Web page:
Ghosts in Metro? Be skep­ti­cal if you like, but there are all th­ese signs . . .

Para­nor­mal in­ves­ti­ga­tor isn’t sure spir­its ex­ist, but she has seen plenty of weird things

Vancouver Sun - - AT HOME - BY MICHELLE HOP­KINS

It’s the job of Jan Gre­gory, lead in­ves­ti­ga­tor and founder of Van­cou­ver Para­nor­mal, to try to ex­plain mys­te­ri­ous hap­pen­ings.

“ Even though I’m not con­vinced ghosts ex­ist, I can tell you, for sure, strange things do hap­pen,” she said.

In 1998, Gre­gory founded Van­cou­ver Para­nor­mal af­ter the loss of her beloved kitty, Spuddy.

“ She was put down by the vet in my liv­ing room be­cause she was too sick to go to his of­fice,” the self- de­scribed skep­tic said. “ That same day, ex­actly six hours later, as I bent down to pick up one of her toys, it went fly­ing across the room.”

First, she put it down to her sad­ness and stress, but Gre­gory couldn’t shake the fact that she saw the ob­ject fly into the air.

“ It did move and I couldn’t pin it down to any­thing other than what made it hap­pen . . . I had to in­ves­ti­gate it by looking around on the Web.”

To­day, Van­cou­ver Para­nor­mal fields at least 200 in­quiries a week; of those, maybe five will be wor­thy of a phone in­ter­view.

One such query came from White Rock’s Wash­ing­ton Av­enue Grill ( WAG).

It’s been well- doc­u­mented in the press and on tele­vi­sion that the restau­rant ap­pears to be home to at least three trou­bled orbs.

Built in 1913 by the Camp­bell River Lum­ber Co., the WAG was orig­i­nally a lum­ber mill, em­ploy­ing as many as 400 work­ers dur­ing the First World War. Over the years, the WAG has been a Pres­by­te­rian church, a school and liv­ing quar­ters for mi­grant rail­way work­ers. In 1934, it be­came the home of care­taker Arthur Sharpe. This is who many be­lieve is haunt­ing the restau­rant.

How­ever, it’s also be­lieved that the ghosts of both a young woman struck down by a car in front of the restau­rant and her lover, who com­mit­ted sui­cide af­ter wit­ness­ing the hor­rific ac­ci­dent, fre­quent the pop­u­lar eatery.

“ We heard a whis­tle down­stairs and a ta­ble rocked just once,” Gre­gory said. “ We can’t sub­stan­ti­ate any­thing yet, but we are go­ing back to do a proper in­ves­ti­ga­tion.”

Its colour­ful his­tory means the WAG has at­tracted the at­ten­tion of many para­nor­mal in­ves­ti­ga­tion teams and medi­ums from across North Amer­ica.

“ We re­cently had a psy­chic from Bal­ti­more come and tell us that there’s un­nat­u­rally neg­a­tive en­ergy hang­ing around,” Jeremy El­lis, part­ner in the WAG, said. “ Weird stuff hap­pens, like you think you see a re­flec­tion of some­one in the mir­rors, lights flicker on and off, or orbs have been seen walk­ing by,” El­lis, who takes it all in fun, said.

Staff have heard noises when no one’s around and lights are on when some­one in­sists they were turned off.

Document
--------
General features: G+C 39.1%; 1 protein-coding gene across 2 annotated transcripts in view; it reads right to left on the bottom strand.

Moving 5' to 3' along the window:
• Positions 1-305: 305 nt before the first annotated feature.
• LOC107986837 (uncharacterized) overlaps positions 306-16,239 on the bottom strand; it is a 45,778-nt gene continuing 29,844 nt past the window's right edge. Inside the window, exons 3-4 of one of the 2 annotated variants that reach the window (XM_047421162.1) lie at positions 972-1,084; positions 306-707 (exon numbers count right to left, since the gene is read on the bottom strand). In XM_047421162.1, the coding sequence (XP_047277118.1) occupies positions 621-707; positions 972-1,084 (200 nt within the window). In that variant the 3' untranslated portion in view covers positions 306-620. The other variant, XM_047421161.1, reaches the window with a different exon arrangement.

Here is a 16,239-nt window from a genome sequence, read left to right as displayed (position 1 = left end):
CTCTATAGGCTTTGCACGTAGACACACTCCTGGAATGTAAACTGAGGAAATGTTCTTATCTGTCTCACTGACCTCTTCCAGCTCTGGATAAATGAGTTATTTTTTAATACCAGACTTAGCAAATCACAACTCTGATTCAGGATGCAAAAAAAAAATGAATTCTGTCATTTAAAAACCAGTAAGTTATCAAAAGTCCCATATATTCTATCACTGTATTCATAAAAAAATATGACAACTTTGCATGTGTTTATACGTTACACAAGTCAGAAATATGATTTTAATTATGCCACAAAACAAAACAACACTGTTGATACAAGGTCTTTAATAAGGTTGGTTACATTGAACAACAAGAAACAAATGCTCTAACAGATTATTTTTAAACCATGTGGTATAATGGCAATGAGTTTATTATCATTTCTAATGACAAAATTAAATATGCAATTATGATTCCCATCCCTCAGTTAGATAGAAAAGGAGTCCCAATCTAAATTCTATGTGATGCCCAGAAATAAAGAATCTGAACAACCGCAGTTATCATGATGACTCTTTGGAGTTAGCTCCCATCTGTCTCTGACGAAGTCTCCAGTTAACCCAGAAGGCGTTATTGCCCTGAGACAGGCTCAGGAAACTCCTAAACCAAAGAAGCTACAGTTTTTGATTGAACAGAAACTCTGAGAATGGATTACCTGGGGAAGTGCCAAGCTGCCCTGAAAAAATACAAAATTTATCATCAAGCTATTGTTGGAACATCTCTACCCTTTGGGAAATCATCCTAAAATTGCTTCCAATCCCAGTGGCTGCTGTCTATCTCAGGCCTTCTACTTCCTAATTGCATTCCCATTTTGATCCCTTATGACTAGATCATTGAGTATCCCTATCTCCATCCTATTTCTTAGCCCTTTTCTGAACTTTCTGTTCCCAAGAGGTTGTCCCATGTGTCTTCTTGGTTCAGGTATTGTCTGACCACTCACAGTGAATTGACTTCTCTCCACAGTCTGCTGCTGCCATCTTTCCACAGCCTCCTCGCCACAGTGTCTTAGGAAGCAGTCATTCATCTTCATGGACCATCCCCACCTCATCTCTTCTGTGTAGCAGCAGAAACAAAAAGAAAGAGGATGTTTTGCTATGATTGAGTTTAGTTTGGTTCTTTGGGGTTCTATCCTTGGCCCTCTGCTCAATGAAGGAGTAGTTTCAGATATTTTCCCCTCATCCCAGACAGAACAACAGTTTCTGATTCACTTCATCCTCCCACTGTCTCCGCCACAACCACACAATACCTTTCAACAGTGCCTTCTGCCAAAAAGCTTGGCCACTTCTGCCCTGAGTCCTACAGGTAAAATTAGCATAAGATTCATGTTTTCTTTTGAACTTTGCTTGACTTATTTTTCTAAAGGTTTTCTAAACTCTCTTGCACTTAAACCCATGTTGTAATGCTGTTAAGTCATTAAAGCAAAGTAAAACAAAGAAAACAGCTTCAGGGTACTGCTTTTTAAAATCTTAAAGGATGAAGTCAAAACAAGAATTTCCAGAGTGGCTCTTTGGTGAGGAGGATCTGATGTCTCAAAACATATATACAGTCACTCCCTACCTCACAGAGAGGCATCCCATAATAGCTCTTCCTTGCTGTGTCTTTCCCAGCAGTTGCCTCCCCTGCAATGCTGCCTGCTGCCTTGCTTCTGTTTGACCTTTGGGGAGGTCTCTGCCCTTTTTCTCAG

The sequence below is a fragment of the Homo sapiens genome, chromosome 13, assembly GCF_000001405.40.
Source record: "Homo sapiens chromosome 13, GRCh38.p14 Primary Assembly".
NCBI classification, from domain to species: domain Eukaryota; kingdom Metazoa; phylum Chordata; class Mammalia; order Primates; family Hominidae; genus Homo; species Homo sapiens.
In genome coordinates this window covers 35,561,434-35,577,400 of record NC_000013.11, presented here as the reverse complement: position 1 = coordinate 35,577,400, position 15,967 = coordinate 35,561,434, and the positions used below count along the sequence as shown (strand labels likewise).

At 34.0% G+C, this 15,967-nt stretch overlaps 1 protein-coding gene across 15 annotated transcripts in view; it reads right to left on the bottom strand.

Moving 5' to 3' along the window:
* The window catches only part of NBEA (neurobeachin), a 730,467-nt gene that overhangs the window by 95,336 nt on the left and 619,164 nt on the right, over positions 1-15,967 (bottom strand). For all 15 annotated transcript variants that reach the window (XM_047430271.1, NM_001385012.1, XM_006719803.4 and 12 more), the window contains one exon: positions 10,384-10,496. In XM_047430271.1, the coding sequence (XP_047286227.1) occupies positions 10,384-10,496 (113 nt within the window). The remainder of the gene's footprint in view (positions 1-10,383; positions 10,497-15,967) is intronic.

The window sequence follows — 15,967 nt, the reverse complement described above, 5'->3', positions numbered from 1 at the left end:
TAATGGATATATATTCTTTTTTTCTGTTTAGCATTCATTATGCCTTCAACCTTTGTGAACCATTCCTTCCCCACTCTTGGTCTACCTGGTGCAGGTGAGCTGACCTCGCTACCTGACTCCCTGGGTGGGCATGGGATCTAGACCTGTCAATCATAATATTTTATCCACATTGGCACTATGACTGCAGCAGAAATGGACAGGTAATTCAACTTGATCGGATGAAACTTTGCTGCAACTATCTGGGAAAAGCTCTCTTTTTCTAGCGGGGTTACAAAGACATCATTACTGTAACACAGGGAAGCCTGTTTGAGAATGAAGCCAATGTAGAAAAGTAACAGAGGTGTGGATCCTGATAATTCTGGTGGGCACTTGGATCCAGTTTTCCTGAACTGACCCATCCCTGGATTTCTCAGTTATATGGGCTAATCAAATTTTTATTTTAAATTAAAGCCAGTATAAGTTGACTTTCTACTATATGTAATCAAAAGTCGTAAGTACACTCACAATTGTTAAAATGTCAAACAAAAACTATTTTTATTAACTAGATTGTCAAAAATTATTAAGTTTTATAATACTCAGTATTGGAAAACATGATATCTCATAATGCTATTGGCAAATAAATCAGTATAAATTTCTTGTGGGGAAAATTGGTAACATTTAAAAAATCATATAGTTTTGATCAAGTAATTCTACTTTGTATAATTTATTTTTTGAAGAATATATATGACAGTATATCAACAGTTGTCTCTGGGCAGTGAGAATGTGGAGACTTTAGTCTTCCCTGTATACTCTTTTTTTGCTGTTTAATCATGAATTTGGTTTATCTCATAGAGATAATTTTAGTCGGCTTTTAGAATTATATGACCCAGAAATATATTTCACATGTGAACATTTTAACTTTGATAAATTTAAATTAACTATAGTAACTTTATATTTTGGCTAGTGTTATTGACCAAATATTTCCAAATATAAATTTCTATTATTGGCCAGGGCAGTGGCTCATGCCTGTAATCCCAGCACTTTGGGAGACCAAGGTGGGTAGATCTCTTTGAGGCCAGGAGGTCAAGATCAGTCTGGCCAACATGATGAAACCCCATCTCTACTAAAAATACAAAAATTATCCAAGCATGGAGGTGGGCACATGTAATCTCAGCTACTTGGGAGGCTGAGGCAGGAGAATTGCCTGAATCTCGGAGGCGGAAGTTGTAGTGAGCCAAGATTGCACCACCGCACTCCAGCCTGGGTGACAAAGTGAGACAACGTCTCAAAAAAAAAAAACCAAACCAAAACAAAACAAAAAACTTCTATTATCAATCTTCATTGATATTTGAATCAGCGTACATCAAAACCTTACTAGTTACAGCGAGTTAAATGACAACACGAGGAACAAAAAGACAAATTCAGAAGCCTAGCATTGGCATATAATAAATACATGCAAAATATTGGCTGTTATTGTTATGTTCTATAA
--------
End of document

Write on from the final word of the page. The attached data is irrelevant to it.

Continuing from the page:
There’s also the story of the two burly bus­boys with tat­toos who ran out of the kitchen, their faces white as a ghost, af­ter say­ing they saw a bin fly across the room — to this day, that still gar­ners a lot of guf­faws among the WAG’s em­ploy­ees.

The odd­est thing to hap­pen to El­lis was when he was lock­ing up the restau­rant about 1: 30 a. m. on a cold, win­ter evening.

“ An odd gen­tle­man came in say­ing he was a ghost in­ves­ti­ga­tor and ask­ing if he could he look around,” says El­lis said. “ I told him we were closed and he left. Then I felt a change in the lights and I could see a re­flec­tion of some­one in the mir­ror . . . I raced down­stairs to make sure the doors were locked and they were. No one was in the build­ing ex­cept me.” Freaky, yes! A ghost? Per­haps. But all that Gre­gory knows is that she still knows noth­ing.

Van­cou­ver Para­nor­mal mem­bers have recorded EVP ( elec­tronic voice phe­nom­ena) read­ings of what ap­pears to be dis­em­bod­ied voices in empty rooms, have seen shad­owy fig­ures, felt cold breezes and been touched by un­seen hands. Their mo­tion sen­sors go off when no one’s around. Their dig­i­tal cam­eras cap­ture un­ex­plained mov­ing orbs of light.

Some things that have occurred dur­ing in­ves­ti­ga­tions can be eas­ily dis­missed as non- para­nor­mal, but oth­ers can’t be ex­plained, Gre­gory said. Van­cou­ver Para­nor­mal doesn’t re­ceive any money for any of its in­ves­tiga­tive work.

“ Ten years later, I’ve dis­cov­ered that I still can’t ex­plain what hap­pens,” Gre­gory said. “ I do have lots of cases we have in­ves­ti­gated that are fas­ci­nat­ing, and al­though I can find cor­re­la­tions I can’t find proof that ghosts ex­ist.

“ It’s al­most as though we aren’t sup­posed to know.”

How­ever, Gre­gory con­cedes that many peo­ple, vis­i­tors and staff alike, firmly be­lieve the Burn­aby Art Mu­seum is haunted. “ Ap­par­ently it is re­puted that peo­ple have felt or seen ‘ per­sons’ be­hind them and seen orbs of the orig­i­nal own­ers, Henry and Grace Ceper­ley, walk­ing along the rail­way tracks.

“ When asked how they know it’s a ghost, they say they can see right through them,” Gre­gory ex­plained. “ Staff and vis­i­tors have heard chil­dren cry­ing from the va­cant third floor. In ad­di­tion, the sound of foot­steps and fur­ni­ture scrap­ing can be heard from the same floor.”

True or not, the ru­mours make for good busi­ness, both res­tau­ra­teurs agree.

“ Every­one loves the whole haunted con­cept,” El­lis said.

In the end, while peo­ple still be­lieve that things go bump in the night and in­creas­ingly pop­u­lar re­al­ity TV shows about para­nor­mal in­ves­ti­ga­tion keep spark­ing our col­lec­tive in­ter­est, ghost hunt­ing will con­tinue to pro­vide, at the very least, a few ner­vous gig­gles — and maybe some spooky thrills.

IAN SMITH/ VAN­COU­VER SUN

Some be­lieve Jeremy El­lis’s White Rock restau­rant has three ghosts: ‘ Weird stuff hap­pens .

. . lights flicker on and off.’

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